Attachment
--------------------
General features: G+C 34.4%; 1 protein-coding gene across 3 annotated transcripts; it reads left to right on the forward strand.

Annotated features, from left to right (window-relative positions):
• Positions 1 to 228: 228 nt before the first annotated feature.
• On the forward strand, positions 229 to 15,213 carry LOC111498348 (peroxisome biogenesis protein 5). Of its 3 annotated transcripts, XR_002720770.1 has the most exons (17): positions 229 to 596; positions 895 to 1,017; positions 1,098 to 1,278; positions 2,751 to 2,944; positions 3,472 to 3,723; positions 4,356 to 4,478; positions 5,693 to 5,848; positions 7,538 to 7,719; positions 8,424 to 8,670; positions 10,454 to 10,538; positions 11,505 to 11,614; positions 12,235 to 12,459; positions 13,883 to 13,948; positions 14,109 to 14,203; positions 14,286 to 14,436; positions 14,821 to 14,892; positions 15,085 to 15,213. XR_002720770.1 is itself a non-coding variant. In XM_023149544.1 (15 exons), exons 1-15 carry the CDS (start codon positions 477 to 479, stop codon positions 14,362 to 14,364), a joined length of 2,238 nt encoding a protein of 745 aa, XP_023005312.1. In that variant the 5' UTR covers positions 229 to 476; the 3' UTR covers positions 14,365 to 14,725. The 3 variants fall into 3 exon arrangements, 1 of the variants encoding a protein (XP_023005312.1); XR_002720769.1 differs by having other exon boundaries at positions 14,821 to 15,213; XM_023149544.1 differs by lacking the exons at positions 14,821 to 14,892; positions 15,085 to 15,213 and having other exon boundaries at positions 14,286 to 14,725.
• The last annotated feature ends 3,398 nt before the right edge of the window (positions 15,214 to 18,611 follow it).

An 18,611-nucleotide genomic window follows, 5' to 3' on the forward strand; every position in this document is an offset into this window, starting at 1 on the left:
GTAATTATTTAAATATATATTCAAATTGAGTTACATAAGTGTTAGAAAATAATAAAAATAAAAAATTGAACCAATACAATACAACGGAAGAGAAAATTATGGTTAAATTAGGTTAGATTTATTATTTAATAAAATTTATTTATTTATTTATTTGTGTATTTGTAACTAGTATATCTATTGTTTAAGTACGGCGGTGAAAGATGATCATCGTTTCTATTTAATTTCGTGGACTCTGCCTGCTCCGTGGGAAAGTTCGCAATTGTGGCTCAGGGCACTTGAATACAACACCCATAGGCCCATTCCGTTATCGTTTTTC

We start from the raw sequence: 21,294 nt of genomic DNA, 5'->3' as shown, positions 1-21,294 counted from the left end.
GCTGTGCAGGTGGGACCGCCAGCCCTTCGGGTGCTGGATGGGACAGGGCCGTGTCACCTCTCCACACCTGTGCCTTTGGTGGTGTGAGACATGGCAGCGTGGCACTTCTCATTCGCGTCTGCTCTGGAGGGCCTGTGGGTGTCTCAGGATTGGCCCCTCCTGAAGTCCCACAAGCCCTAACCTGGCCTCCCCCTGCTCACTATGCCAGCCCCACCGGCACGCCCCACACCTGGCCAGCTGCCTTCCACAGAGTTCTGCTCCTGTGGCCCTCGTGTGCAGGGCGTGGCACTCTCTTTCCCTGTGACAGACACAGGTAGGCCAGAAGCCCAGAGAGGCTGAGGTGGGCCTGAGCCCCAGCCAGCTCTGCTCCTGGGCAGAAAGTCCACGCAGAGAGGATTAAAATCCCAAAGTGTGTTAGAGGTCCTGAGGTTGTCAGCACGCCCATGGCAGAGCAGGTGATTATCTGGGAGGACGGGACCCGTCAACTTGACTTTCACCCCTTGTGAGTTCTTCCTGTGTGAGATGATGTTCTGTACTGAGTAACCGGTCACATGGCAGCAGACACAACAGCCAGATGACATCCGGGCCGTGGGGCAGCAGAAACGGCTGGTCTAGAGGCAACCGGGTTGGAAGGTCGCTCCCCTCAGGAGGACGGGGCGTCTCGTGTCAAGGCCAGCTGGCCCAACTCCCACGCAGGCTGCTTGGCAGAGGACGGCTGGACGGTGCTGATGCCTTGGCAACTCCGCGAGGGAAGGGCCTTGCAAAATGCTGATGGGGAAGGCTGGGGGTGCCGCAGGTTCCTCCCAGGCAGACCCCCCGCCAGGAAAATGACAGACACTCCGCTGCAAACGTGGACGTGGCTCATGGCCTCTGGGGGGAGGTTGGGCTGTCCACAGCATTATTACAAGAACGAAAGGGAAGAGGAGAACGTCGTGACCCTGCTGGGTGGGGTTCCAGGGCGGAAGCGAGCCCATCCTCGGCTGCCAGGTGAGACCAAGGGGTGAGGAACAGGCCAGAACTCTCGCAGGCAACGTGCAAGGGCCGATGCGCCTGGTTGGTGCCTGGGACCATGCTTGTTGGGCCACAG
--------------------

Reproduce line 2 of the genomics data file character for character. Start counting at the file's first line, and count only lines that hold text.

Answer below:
Annotated features, from left to right (window-relative positions):